WHAT ARE THE MEDICAL IDIOSYNCRACIES OF GREYHOUNDS?
Greyhounds have some unique medical features and needs. Please read more in this guide by Dr. Bill Feeman, DVM and share it with your vet if they are not familiar with greyhounds.
WHAT IS REVERSE SNEEZING?
The most common cause of reverse sneezing is an irritation of the soft palate and throat that results in a spasm. During the spasm, the dog's neck will extend and the chest will expand as the dog tries harder to inhale. The problem is that the trachea has narrowed and it's hard to get the normal amount of air into the lungs. This is usually scarier for the owner than the dog.
HOW MUCH SHOULD MY GREYHOUND WEIGH?
An overweight greyhound is a sad sight indeed - don't let your greyhound turn into a 'sausage'! Greyhounds are lean by nature and their long, skinny legs don't need any extra pressure. You should be able to see a bit of the last two ribs and the points of the hips. One rule of thumb says no more than five pounds over their racing weight. Check with your vet if you're not sure about your dog's weight.
On the other hand, it's notoriously hard to keep weight on senior greyhounds. If your dog is too skinny (more than two ribs showing, prominent hip points), then it may be time to up their food intake or change to a calorie-dense food. Again, check with your vet for advice - sudden weight loss can be a sign of other health problems.
WHEN SHOULD I RUSH MY DOG TO AN EMERGENCY VET?
Examples of conditions that warrant an immediate trip to the emergency vet (or your regular vet if they're open):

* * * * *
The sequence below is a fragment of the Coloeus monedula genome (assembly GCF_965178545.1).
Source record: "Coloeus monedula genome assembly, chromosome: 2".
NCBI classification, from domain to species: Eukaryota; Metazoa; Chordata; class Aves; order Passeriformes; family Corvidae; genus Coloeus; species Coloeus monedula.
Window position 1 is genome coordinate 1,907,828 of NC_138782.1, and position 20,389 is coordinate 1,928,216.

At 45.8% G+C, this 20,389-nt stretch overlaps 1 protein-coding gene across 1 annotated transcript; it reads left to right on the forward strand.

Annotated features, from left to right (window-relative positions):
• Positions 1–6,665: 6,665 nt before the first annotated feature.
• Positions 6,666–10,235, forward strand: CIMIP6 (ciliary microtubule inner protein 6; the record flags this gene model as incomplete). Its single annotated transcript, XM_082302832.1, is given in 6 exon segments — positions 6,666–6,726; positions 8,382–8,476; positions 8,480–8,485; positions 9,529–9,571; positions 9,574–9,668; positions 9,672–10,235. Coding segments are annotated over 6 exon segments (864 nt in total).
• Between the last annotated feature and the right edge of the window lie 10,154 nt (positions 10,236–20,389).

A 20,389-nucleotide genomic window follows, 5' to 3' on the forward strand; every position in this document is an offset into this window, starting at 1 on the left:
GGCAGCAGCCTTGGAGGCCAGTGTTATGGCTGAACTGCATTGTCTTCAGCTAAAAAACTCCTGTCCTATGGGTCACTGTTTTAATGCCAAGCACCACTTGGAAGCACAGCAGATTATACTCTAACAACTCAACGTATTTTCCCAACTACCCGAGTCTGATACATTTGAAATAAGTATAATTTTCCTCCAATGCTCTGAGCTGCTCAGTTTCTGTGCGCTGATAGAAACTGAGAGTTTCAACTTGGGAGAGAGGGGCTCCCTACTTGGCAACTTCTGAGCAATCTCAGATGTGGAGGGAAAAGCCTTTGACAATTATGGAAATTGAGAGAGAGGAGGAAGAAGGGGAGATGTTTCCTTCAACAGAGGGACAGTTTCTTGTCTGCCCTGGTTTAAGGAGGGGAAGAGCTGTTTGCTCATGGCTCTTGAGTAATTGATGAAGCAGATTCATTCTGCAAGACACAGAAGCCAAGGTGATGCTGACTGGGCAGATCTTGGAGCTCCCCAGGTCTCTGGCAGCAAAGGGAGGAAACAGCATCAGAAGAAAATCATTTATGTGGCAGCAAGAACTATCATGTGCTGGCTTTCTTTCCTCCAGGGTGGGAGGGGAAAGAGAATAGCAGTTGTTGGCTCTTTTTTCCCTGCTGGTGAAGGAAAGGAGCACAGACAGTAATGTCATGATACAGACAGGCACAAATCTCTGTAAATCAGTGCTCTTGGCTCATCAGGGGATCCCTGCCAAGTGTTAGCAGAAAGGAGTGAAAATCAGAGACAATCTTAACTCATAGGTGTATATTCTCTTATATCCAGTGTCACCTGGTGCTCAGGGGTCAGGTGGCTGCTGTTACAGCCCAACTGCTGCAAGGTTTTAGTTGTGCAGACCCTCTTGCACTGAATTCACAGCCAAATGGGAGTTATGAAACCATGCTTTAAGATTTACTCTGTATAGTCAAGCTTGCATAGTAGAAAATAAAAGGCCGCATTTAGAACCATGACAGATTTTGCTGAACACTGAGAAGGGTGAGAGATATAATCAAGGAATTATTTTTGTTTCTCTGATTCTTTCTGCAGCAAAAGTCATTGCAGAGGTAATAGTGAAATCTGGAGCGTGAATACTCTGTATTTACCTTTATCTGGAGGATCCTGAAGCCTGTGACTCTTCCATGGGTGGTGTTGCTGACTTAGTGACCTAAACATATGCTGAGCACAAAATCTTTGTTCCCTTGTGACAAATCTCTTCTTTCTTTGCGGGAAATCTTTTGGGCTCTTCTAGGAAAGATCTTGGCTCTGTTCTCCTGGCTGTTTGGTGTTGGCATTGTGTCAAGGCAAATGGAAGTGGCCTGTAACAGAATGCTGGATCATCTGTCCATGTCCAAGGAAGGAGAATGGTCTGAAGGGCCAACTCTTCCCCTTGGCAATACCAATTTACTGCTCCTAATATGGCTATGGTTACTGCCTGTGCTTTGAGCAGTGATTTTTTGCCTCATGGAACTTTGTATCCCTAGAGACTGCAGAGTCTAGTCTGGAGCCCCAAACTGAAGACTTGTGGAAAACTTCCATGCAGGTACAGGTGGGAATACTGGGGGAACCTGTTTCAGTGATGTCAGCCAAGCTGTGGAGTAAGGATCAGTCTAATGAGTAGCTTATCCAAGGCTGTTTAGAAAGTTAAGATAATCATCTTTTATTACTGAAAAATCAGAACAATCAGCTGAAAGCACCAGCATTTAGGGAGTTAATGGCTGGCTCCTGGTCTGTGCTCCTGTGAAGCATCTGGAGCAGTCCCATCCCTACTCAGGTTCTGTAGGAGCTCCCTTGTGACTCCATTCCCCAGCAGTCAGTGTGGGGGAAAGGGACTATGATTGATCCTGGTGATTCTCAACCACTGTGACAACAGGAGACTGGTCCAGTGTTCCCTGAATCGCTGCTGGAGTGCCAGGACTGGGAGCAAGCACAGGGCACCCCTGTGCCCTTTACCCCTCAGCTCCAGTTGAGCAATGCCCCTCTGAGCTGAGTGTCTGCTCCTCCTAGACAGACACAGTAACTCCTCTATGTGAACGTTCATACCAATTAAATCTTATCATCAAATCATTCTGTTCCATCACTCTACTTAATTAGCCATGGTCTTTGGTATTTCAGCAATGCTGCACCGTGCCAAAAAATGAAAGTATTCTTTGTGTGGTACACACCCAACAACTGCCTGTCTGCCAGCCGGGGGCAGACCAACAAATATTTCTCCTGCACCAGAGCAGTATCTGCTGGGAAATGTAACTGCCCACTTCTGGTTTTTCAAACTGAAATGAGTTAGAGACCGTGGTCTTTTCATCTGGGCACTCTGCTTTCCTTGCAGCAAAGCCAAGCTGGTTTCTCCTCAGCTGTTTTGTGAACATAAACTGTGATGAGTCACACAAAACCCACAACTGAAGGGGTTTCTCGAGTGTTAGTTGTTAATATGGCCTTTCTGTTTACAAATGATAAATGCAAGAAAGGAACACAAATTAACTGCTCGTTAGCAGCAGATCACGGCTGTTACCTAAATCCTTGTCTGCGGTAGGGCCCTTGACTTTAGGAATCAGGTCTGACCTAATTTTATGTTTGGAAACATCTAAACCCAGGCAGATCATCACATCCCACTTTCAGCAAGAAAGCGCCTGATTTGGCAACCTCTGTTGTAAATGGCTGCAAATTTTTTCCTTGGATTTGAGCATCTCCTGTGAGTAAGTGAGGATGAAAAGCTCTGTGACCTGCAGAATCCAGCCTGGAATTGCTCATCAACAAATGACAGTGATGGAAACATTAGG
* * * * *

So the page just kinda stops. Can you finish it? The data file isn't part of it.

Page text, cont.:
IT'S NOT AN EMERGENCY, WHAT CONDITIONS WARRANT AN APPOINTMENT WITH MY VET?
Aside from normal preventative care, you might want to make an appointment with your vet if you notice one or more of these conditions:
WHAT ABOUT PET MEDICAL INSURANCE?
Some people find pet medical insurance very helpful with vet bills. GALT does not recommend a particular provider, but Reviews.com has rated a list of 22 pet insurance providers and has also reviewed the top 12 here: Pet Insurance Provider Reviews.
DOES MY DOG HAVE TAPEWORMS?
If you see white wiggly segments about the size of a grain of rice in your dogs fresh stool your dog probably has tapeworm. Tapeworm is contracted when a dog swallows an infected flea. Keep your dog protected with monthly flea & tick preventative! Tapeworm is treated with Droncit.
WHAT COMMON PLANTS CAN BE POISIONOUS TO DOGS?
These are some of the common plants that can be poisionous to dogs. For a more complete list, check here. Please contact your vet if you fear your dog has ingested something dangerous.
WHAT COMMON FOODS AND DRINKS CAN BE DANGEROUS TO MY DOG?
WHAT OTHER SUBSTANCES CAN BE DANGEROUS TO MY DOG?
Rule of thumb - if it would be dangerous to a toddler, it's dangerous for your dog! For example:
HOW CAN I INDUCE VOMITING IF MY DOG HAS SWALLOWED SOMETHING TOXIC?